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New Year: New Taxes, New Rates and (Some) Taxpayer Relief




by:
Farhad Aghdami
Williams Mullen - Richmond Office

Maria S. Stefanis
Williams Mullen - Norfolk Office

 
January 15, 2013

Previously published on January 11, 2013

On January 2, 2013, President Barack Obama signed The American Taxpayer Relief Act of 2012 that retains the Bush era tax rates for most taxpayers, except for those in the highest marginal brackets, and extends many credits, deductions and exclusions.  Also, in 2013, there is a 0.9% increase in the employee portion of the Medicare Tax and a new tax of 3.8% on net investment income.  These tax increases were enacted in 2010 and became effective on January 1, 2013.  The following is a brief summary of these provisions.

AMERICAN TAXPAYER RELIEF ACT OF 2012

  • Highest marginal income tax rate is 39.6% for married couples filing jointly with taxable income in excess of $450,000 and single individuals with taxable income in excess of $400,000 (referred to as “threshold amounts”).
  • Highest marginal income tax rate for individuals with taxable incomes below the threshold amounts is 35%.
  • Effective January 1, 2013, the rate brackets are 10%, 15%, 25%, 28%, 33%, 35% and 39.6%
  • Tax rate for capital gains and qualifying dividends increased to 20% for taxpayers in the 39.6% rate bracket and remains at 15% for all other taxpayers except those in the lower brackets.
  • Personal exemptions and itemized deductions are phased out for married couples filing jointly with adjusted gross income in excess of $300,000 and single individuals with adjusted gross income in excess of $250,000.
  • The AMT exemption amount is $78,500 for married couples filing jointly and $50,600 for single individuals.
  • The Hope Scholarship Credit and Lifetime Learning Credit are extended for 5 years through 2017.
  • Individual tax extenders through 2013 include:  the exclusion from gross income of discharge of qualified principal residence indebtedness, the treatment of mortgage insurance premiums as qualified residence interest, the deduction of state and local general sales taxes in lieu of state income taxes, the above-the-line deduction for qualified tuition expenses, and tax-fee distributions from IRA accounts transferred to charities.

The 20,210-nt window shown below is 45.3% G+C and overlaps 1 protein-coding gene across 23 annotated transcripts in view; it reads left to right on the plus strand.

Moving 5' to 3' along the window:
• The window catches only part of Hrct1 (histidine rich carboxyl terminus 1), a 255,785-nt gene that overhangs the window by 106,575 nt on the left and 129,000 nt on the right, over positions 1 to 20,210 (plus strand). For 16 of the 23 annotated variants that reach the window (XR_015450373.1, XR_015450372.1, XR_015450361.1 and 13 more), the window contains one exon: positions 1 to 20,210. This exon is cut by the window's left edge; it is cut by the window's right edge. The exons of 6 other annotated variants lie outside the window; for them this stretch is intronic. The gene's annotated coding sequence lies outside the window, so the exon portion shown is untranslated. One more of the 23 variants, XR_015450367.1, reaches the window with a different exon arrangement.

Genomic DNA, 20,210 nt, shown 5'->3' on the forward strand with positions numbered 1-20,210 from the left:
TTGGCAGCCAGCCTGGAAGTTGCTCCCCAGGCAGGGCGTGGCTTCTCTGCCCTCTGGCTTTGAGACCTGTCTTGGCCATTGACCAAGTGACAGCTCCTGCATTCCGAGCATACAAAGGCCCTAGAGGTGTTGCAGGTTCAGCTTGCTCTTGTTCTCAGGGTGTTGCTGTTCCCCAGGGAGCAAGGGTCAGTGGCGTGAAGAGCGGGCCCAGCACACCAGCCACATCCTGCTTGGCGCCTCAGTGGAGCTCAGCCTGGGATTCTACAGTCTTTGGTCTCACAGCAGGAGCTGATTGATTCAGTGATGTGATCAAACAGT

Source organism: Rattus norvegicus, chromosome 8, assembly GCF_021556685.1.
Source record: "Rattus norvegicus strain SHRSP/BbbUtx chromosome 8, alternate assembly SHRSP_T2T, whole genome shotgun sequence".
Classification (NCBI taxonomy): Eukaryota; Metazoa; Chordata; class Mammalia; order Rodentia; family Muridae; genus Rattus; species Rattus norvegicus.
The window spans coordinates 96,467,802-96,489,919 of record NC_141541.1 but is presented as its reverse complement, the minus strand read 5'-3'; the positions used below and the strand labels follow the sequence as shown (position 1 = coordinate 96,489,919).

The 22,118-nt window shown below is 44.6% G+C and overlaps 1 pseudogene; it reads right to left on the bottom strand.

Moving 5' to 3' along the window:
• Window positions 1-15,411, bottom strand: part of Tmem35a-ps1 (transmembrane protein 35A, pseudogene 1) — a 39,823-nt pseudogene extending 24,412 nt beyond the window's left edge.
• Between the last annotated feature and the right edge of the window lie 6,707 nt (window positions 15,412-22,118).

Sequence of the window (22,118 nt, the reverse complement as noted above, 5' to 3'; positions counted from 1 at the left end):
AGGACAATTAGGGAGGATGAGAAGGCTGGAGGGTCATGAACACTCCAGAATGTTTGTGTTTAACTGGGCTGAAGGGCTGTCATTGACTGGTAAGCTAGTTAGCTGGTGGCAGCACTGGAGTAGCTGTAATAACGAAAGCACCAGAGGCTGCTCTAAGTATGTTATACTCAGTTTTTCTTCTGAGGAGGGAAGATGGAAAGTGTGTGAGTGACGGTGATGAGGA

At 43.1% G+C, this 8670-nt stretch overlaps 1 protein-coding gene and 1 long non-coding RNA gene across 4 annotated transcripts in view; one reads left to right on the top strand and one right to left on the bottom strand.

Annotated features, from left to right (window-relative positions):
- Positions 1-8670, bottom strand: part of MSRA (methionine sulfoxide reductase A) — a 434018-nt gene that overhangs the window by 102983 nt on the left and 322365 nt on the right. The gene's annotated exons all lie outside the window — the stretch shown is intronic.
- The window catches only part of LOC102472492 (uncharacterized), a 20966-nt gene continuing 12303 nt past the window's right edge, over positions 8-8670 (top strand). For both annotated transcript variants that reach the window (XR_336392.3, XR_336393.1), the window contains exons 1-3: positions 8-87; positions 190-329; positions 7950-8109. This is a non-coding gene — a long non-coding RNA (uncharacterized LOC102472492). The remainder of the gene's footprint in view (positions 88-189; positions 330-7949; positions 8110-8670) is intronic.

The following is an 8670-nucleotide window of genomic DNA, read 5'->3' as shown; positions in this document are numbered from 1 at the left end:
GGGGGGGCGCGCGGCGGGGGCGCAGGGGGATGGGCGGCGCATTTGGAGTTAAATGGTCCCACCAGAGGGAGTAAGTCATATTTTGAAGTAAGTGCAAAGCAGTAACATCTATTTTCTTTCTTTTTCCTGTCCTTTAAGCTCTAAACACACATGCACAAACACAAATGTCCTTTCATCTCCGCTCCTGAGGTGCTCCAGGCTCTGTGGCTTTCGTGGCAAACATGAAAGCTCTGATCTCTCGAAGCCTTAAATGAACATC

• The 2012 employee Social Security tax rate of 4.2% was not extended; the 2013 employee Social Security tax rate is 6.2%, and the Medicare tax remains at 1.45%
    Business tax extenders though 2013 include: new market tax credit, research credit, work opportunity tax credit, the 15-year straight line cost recovery method for leasehold improvements of qualified retail improvements, the Section 179 asset expensing up to $500,000, the extension of bonus depreciation, the exclusion of 100% of the gain on small business stock, and the extension of empowerment zone tax incentive and energy tax incentives.
    The $5 million estate and gift tax exemption (adjusted for inflation) was made permanent, as was the $5 million generation skipping transfer (GST) tax exemption (adjusted for inflation). In 2013, these exemption amounts increased from $5,120,000 to $5,250,000 per person.
  • The top estate, gift, and GST tax rate increased from 35% to 40%
  • The concept of “portability” of a deceased spouse’s unused estate tax exemption to a surviving spouse was made permanent, along with an important technical correction to the 2010 Tax Bill that introduced portability.
  • Numerous important improvements to the wealth transfer tax laws that would have expired in 2013 were made permanent, including the deduction for state death taxes, certain provisions regarding the installment payment of estate taxes, and GST tax relief provisions including automatic allocation rules, late allocation relief, allocation where there is an unnatural order of death, and qualified severances.

HEALTH CARE AND EDUCATION RECONCILIATION ACT OF 2010
3.8% Tax on Net Investment Income

Effective January 1, 2013, taxpayers will pay a 3.8% tax on the lesser of (i) net investment income, or (ii) the excess of an individual’s modified adjusted income above a threshold amount.  The threshold amount is $250,000 for married couples filing jointly and $200,000 for single taxpayers.  Net investment income includes interest, dividends, royalties, annuities, rents, and net capital gains.  Income from partnerships or other pass-through entities in which the taxpayer does not materially participate is also subject to the tax.

PATIENT PROTECTION AND AFFORDABLE CARE ACT
0.9% Additional Medicare Tax

Effective January 1, 2013, each wage earner with wages in excess of $250,000 for married couples filing jointly and $200,000 for single individuals will be required to pay an additional 0.9% of Medicare taxes.  Accordingly, the employee’s portion of the Medicare tax is increased from 1.45% to 2.35%.  There is no increase in the employer’s portion.  Employers are required to withhold the additional amount from all wages in excess of $200,000.  Any additional balance is remitted on Form 1040.  This increase also applies to those who are self-employed.



 

The views expressed in this document are solely the views of the author and not Martindale-Hubbell. This document is intended for informational purposes only and is not legal advice or a substitute for consultation with a licensed legal professional in a particular case or circumstance.
 

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